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Despite its throwback name, Adobe Products is a cutting-edge technology company whose products—notably, PDF files—are used by millions of Americans every day. As it turns out, Adobe’s tax-avoidance technology is pretty 21st century too.
The company’s newest annual financial report, released earlier this week, discloses that Adobe is currently holding more than $3 billion of its profits abroad in the form of “permanently reinvested” foreign earnings, and it has paid very little tax on these profits to any country—a clear indication that much of these profits are likely in foreign tax havens.
Accounting standards require publicly held companies to disclose the U.S. tax they would pay upon repatriation of “permanently reinvested” profits. But these standards also provide a loophole allowing companies to claim they can’t calculate this tax because it is “not practicable.” In other words, companies must report the tax they would owe on this offshore income, but if they claim it’s too difficult then they don’t have to worry about doing so.
As we have previously documented, the vast majority of Fortune 500 corporations disclosing offshore cash use this egregious loophole to avoid reporting their likely tax rates upon repatriation, even though these companies almost certainly have the capacity to estimate these liabilities.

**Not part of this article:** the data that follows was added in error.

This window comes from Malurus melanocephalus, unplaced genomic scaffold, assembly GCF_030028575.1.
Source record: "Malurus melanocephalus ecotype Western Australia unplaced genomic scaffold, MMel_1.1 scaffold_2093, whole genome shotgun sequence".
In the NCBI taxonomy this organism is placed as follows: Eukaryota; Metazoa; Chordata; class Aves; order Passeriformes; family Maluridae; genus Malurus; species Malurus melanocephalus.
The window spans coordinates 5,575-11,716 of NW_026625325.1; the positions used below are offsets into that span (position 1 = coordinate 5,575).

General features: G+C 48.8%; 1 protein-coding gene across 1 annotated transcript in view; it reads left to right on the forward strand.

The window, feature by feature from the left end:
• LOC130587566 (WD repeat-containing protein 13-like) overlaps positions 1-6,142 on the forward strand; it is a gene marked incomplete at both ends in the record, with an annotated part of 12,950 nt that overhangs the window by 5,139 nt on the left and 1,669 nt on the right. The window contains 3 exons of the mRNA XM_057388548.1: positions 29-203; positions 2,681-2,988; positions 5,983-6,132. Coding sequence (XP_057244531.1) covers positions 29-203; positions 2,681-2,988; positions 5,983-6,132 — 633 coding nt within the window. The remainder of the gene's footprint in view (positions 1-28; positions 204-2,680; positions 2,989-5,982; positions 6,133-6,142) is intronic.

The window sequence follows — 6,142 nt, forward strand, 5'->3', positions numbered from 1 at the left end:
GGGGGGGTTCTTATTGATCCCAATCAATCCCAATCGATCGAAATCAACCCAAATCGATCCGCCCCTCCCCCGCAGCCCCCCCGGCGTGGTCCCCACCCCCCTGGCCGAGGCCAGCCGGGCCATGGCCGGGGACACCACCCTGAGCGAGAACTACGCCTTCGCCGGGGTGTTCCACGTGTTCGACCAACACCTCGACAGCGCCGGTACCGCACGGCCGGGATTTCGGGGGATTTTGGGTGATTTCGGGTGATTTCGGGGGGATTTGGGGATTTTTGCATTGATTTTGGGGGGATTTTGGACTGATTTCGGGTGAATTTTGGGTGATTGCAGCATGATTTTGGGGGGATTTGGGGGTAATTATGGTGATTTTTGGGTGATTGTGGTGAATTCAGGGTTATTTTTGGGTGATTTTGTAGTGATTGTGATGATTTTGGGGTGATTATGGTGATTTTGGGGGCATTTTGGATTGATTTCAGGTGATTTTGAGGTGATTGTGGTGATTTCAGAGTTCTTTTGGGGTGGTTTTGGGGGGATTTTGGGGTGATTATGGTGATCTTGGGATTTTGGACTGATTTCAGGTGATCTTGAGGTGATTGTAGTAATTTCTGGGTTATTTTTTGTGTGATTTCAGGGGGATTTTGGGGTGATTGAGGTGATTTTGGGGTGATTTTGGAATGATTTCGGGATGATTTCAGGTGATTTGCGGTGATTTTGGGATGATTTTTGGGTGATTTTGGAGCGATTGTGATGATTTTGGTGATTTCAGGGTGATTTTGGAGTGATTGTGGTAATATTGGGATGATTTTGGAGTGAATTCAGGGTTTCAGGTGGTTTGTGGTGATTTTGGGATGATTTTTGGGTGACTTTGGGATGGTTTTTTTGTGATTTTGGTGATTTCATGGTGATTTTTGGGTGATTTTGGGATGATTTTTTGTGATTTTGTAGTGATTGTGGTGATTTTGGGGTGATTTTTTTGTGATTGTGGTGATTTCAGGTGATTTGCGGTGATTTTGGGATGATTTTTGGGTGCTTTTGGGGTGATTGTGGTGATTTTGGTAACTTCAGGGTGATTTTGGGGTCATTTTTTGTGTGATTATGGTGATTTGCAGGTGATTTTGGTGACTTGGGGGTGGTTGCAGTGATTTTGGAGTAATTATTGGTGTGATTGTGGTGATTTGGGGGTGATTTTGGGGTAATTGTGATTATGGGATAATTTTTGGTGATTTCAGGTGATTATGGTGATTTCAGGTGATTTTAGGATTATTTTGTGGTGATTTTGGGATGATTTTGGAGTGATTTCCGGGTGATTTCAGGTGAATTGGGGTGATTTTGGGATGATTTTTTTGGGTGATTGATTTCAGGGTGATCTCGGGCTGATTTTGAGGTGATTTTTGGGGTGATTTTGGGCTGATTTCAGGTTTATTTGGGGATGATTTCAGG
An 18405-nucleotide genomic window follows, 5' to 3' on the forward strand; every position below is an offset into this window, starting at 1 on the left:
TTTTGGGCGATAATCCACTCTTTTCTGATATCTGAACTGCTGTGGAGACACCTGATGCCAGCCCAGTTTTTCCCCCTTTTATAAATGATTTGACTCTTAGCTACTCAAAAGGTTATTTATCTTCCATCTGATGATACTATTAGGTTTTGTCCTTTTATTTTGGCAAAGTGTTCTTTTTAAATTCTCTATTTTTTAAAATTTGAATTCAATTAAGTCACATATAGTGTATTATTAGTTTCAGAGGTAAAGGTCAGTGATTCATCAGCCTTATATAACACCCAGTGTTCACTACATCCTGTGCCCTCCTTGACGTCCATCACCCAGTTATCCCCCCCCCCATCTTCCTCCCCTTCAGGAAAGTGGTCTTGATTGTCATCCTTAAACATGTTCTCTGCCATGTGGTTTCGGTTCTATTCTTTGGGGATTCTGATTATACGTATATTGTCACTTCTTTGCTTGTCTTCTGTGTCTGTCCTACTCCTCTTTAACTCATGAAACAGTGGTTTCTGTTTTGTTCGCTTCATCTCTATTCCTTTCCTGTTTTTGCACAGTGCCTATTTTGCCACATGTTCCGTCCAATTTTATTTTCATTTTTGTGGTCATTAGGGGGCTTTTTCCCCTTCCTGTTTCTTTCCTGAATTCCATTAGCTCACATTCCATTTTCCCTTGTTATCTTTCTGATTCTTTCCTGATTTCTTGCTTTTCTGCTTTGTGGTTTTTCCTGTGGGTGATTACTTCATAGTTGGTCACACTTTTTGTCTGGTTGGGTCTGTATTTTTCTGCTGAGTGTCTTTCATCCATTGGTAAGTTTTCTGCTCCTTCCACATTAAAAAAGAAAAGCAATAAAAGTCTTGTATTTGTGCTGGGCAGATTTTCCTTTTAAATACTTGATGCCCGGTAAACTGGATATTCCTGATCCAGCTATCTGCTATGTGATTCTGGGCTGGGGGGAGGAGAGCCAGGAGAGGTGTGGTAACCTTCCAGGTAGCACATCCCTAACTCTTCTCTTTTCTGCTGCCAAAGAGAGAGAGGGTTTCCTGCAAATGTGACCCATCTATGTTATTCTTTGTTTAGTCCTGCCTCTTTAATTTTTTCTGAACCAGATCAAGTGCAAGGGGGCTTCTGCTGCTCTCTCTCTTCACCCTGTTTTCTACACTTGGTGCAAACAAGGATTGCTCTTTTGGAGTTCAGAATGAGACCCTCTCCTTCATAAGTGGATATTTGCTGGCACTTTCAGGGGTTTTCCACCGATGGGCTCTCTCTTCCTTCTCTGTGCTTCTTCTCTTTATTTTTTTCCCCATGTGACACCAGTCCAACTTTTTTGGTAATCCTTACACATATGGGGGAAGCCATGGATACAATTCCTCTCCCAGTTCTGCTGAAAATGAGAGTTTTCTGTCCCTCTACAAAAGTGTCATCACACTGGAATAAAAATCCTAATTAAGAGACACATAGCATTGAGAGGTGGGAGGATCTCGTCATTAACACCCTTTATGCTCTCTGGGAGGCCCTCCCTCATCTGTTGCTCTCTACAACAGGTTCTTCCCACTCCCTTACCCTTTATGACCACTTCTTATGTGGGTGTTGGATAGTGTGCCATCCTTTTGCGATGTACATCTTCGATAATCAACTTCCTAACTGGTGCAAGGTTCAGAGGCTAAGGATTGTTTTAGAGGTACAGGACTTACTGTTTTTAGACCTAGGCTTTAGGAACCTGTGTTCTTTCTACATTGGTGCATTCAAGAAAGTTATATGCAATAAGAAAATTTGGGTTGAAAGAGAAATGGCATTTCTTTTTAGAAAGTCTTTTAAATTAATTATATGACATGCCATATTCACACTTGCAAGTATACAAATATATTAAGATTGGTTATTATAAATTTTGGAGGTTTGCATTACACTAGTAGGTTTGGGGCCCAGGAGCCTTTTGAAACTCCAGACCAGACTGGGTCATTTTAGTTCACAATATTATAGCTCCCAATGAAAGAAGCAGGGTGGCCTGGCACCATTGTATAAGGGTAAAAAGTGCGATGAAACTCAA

Refreshingly, Adobe is one of only a few dozen companies that actually admits how much tax it would owe if it repatriated its foreign cash. The latest report says it would owe $900 million, which equates to roughly a 27 percent tax rate. Since the tax it would pay on repatriation is equal to the 35 percent U.S. tax rate minus any foreign taxes paid, the clear implication is that Adobe’s $3 billion offshore stash is largely being held, for tax purposes anyway, in a tax haven country with a tax rate in the single-digits.
While a 2013 investigation by the Financial Times uncovered evidence that the company was using subsidiaries in Ireland (which has a 12.5 percent corporate tax rate) to reduce its effective tax rate, this doesn’t explain how the company has managed to pay an even lower rate on its offshore profits to date. Mysteriously, Adobe’s annual report doesn’t disclose the existence of any foreign subsidiaries in countries with tax rates lower than Ireland—even though it is supposed to publish a list of all its “significant” subsidiaries.
When the hubbub over President Barack Obama’s recently announced plan for reforming capital gains taxes dies down, tax reform talk in Congress this year likely will refocus on the hot topic of corporations that move their profits (or corporate address) offshore for tax purposes. The new Adobe data illustrate perfectly the difficulty Congress faces. Members are under immense pressure from corporate-backed lobbyists and their allies to lower the 35 percent corporate tax rate. But all manner of loopholes and offshore profit shifting enable corporations to substantially lower and in many cases erase their U.S. tax liability. It shouldn’t be too much to ask for these companies to disclose where they’re stashing their offshore profits and whether they’re paying any taxes.